This is what happens when people discover music through YouTube

This is the first live performance I’ve seen from Lana Del Rey, the New York artist who has become an internet sensation and racked up millions of YouTube views even before a single track is officially released. Scalpers have recently been hawking tickets to her December show in New York (face value: $13) for $200 a pop on Craigslist. Hyped much?

Del Rey has of course gained much of her exposure thanks to her notoriety for re-inventing herself. Her earlier reincarnation as Lizzy Grant (commercial pop, largely forgettable) was unsuccessful. Less than two years later and she has now transformed into Lana Del Rey (sultry, allegedly alternative “gangster Nancy Sinatra”… er, whatever that means). Her earlier music releases have been wiped from iTunes and her original lips from her face. The hipsters are, predictably, up in arms. Words like “phoney” and “inauthentic” are being blogged from MacBook Pros everywhere. And while many music fans recognise her talent, some actually confess to feeling a sense of guilt for enjoying it.

Guilt. Really? Sounds like a first world problem to me. (Wagner’s music was anti-semetic for God’s sake and no one feels guilty for listening to Flight of the Valkyries.) So should we be so concerned about this authenticity issue? If the music is good, who cares? Some music fans claim that Del Rey-type fakery reveals a lack of substance and this necessarily detracts from the quality of the music. Another way of looking at it (and this is my own personal preference) is that judging music by its sound, regardless of the personality behind it, is the ultimate test of substance over form. Of course, this is a debate that can never be resolved because it is so subjective. But in any event, Lana Del Rey is hardly the first re-invented artist in music history. You only have to scratch the surface to find examples of musicians who have tinkered around with their profile in some way. This non-exclusive club even includes – gasp! – Bob Dylan. The point being, this really is an old debate. Move on, hipsters!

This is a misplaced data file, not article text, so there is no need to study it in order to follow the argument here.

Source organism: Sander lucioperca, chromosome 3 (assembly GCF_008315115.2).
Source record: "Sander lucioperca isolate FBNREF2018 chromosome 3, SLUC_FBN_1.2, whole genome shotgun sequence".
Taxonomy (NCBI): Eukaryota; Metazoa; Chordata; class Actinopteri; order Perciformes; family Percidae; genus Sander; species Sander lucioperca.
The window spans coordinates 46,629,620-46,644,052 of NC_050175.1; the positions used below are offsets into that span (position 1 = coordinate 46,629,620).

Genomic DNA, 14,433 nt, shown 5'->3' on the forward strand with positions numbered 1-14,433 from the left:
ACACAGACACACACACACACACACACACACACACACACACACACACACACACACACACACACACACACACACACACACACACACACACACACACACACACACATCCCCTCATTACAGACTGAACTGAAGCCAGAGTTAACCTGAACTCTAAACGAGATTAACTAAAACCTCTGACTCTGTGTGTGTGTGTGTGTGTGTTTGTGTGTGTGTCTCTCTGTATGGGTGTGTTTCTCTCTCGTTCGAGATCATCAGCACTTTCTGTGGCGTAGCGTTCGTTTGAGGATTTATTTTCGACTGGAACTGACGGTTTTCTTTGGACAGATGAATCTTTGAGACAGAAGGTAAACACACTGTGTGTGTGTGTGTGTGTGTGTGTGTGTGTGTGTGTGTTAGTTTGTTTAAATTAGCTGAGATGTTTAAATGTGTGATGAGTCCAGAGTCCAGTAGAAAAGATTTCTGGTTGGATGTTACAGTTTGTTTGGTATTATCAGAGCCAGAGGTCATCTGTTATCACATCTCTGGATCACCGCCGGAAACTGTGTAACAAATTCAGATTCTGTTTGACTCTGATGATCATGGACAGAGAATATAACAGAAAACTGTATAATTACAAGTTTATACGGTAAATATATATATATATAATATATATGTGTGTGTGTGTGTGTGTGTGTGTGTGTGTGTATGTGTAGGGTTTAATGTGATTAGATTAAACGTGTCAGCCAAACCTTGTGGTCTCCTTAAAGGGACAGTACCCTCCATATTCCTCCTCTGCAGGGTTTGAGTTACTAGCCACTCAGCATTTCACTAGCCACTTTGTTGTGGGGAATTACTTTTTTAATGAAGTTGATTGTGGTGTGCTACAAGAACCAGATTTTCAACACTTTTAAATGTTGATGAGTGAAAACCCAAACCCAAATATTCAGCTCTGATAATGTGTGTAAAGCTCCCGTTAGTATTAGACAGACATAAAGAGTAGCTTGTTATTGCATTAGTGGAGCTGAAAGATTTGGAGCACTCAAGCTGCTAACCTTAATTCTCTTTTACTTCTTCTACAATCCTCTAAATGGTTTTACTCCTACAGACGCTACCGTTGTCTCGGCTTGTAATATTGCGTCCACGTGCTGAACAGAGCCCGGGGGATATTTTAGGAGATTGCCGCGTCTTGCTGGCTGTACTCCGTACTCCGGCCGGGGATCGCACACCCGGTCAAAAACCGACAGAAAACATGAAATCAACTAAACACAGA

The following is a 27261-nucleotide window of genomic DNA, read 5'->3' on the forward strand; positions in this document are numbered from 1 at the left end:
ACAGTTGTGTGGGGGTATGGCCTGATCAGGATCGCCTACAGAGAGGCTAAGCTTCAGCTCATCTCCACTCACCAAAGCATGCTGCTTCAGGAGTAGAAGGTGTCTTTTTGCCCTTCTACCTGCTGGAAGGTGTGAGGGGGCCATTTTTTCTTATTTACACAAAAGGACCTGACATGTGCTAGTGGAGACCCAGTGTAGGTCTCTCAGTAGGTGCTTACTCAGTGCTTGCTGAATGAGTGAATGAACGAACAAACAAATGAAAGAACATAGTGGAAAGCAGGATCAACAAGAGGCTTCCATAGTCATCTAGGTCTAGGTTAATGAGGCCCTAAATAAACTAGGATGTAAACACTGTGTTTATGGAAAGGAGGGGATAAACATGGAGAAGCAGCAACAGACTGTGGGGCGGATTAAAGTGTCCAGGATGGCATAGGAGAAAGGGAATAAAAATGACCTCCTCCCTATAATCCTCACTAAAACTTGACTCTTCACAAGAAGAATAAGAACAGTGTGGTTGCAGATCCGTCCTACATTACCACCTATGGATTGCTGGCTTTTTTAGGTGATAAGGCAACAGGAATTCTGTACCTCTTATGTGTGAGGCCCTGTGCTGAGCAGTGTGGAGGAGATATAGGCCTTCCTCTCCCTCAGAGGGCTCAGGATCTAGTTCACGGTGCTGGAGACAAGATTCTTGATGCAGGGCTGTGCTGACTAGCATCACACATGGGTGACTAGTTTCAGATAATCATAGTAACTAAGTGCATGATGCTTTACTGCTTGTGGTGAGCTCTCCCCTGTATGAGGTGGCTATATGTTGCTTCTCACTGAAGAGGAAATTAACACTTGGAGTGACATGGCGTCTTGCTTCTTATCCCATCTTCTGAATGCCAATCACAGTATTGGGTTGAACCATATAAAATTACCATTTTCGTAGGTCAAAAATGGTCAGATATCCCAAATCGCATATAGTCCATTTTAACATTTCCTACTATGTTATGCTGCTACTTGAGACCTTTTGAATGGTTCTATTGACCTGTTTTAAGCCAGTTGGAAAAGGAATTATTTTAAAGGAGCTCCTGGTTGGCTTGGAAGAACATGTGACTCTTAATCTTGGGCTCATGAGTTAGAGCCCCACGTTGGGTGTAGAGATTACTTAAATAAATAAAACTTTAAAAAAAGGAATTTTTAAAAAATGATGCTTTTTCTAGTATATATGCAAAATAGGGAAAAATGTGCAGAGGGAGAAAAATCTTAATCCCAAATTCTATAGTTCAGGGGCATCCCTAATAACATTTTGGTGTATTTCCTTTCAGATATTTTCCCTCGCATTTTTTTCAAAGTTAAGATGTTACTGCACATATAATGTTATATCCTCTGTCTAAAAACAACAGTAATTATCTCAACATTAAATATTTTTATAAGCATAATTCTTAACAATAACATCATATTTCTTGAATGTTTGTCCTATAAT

What I find more interesting about the whole Lana Del Rey phenomenon is the role that visual media has played in her rapid rise to fame. It’s not the botoxed lips and other changes to her appearance. It’s that the internet appears to have fallen hook, line and sinker for the faux nostalgia and fairly clichéd use of stock vintage footage in her music videos.

There’s no doubt that Del Rey has a good, if not unique, voice and her songs have a haunting quality that I do find appealing. This live performance isn’t bad and she’s an artist I’ll be watching in future. But there’s a disconnect between the music (whatever you think of it) and the visual component of her videos, the latter of which just happens to be very on-trend. It’s not necessarily a disconnect in the sense that they don’t go well together, but in the sense that there is nothing that connects them in the first place. It’s a cynical use of aesthetics, if you ask me.

That is nothing new. The problem in this case is that the internets might have gotten a little bit swept up in how this music package looks and allowed this to influence their judgement of how it sounds. Is this a one off, or a sign of things to come in the internet age? If YouTube and the like ultimately end up changing the way we approach new music, we can only hope that time will continue to be the best arbiter in sorting out the truly good music from the hype. (Of course in some cases, it can take a long time. Yes I’m looking at you, Lada Gaga.) [via The Guardian]


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